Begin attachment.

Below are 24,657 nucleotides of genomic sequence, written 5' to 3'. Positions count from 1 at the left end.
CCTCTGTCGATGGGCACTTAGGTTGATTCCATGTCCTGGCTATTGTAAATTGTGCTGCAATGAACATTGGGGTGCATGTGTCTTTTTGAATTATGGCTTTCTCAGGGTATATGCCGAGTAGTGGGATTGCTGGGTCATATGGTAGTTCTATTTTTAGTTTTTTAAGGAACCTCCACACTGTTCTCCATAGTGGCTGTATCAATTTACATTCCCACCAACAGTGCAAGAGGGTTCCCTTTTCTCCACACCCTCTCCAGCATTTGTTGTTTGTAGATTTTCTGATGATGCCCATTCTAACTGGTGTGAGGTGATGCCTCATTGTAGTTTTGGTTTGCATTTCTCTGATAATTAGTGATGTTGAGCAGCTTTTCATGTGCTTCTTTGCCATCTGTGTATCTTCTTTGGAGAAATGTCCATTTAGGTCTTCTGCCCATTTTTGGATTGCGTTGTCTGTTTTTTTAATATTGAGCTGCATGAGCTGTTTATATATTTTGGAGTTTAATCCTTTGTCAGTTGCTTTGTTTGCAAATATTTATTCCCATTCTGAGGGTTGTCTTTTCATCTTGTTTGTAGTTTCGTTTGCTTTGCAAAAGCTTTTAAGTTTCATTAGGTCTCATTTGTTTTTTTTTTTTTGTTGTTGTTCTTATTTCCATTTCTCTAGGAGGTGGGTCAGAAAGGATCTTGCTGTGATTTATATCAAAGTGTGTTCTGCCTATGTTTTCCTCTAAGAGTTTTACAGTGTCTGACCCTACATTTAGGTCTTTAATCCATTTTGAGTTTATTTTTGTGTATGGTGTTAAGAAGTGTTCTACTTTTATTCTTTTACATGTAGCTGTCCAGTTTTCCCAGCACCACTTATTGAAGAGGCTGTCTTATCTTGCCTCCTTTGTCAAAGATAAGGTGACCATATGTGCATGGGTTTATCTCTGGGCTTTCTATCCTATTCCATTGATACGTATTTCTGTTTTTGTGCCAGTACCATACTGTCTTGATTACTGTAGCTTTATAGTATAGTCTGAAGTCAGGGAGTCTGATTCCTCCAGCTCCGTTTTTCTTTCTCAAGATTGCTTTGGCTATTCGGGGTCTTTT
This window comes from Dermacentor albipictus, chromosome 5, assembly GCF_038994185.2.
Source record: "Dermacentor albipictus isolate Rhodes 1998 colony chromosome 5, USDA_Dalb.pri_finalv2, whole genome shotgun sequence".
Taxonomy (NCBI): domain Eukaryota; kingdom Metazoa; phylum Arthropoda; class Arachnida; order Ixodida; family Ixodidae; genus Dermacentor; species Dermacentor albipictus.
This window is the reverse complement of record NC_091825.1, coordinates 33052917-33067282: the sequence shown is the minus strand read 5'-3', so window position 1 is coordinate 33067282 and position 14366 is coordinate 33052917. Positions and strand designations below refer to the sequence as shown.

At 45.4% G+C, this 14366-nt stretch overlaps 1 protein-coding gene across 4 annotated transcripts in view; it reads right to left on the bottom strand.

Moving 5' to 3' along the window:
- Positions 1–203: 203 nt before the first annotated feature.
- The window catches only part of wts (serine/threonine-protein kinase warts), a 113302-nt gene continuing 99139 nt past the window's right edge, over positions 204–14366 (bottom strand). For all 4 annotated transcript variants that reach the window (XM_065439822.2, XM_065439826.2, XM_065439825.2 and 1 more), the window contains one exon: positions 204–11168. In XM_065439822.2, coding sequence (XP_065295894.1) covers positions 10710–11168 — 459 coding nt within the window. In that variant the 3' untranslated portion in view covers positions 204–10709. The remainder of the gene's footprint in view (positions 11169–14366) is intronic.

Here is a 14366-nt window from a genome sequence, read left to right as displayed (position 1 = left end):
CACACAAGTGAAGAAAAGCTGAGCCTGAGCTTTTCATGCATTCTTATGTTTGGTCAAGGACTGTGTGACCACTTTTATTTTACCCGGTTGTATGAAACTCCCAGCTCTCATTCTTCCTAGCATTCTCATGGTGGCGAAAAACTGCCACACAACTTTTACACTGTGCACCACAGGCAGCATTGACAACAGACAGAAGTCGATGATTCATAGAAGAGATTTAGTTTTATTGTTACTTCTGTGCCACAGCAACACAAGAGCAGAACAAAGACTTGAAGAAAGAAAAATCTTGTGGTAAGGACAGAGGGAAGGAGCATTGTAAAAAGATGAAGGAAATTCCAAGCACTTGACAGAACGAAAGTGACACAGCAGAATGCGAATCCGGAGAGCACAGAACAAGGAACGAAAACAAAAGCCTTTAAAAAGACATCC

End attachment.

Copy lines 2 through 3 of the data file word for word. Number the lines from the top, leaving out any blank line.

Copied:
CCTCTGTCGATGGGCACTTAGGTTGATTCCATGTCCTGGCTATTGTAAATTGTGCTGCAATGAACATTGGGGTGCATGTGTCTTTTTGAATTATGGCTTTCTCAGGGTATATGCCGAGTAGTGGGATTGCTGGGTCATATGGTAGTTCTATTTTTAGTTTTTTAAGGAACCTCCACACTGTTCTCCATAGTGGCTGTATCAATTTACATTCCCACCAACAGTGCAAGAGGGTTCCCTTTTCTCCACACCCTCTCCAGCATTTGTTGTTTGTAGATTTTCTGATGATGCCCATTCTAACTGGTGTGAGGTGATGCCTCATTGTAGTTTTGGTTTGCATTTCTCTGATAATTAGTGATGTTGAGCAGCTTTTCATGTGCTTCTTTGCCATCTGTGTATCTTCTTTGGAGAAATGTCCATTTAGGTCTTCTGCCCATTTTTGGATTGCGTTGTCTGTTTTTTTAATATTGAGCTGCATGAGCTGTTTATATATTTTGGAGTTTAATCCTTTGTCAGTTGCTTTGTTTGCAAATATTTATTCCCATTCTGAGGGTTGTCTTTTCATCTTGTTTGTAGTTTCGTTTGCTTTGCAAAAGCTTTTAAGTTTCATTAGGTCTCATTTGTTTTTTTTTTTTTGTTGTTGTTCTTATTTCCATTTCTCTAGGAGGTGGGTCAGAAAGGATCTTGCTGTGATTTATATCAAAGTGTGTTCTGCCTATGTTTTCCTCTAAGAGTTTTACAGTGTCTGACCCTACATTTAGGTCTTTAATCCATTTTGAGTTTATTTTTGTGTATGGTGTTAAGAAGTGTTCTACTTTTATTCTTTTACATGTAGCTGTCCAGTTTTCCCAGCACCACTTATTGAAGAGGCTGTCTTATCTTGCCTCCTTTGTCAAAGATAAGGTGACCATATGTGCATGGGTTTATCTCTGGGCTTTCTATCCTATTCCATTGATACGTATTTCTGTTTTTGTGCCAGTACCATACTGTCTTGATTACTGTAGCTTTATAGTATAGTCTGAAGTCAGGGAGTCTGATTCCTCCAGCTCCGTTTTTCTTTCTCAAGATTGCTTTGGCTATTCGGGGTCTTTT
This window comes from Dermacentor albipictus, chromosome 5, assembly GCF_038994185.2.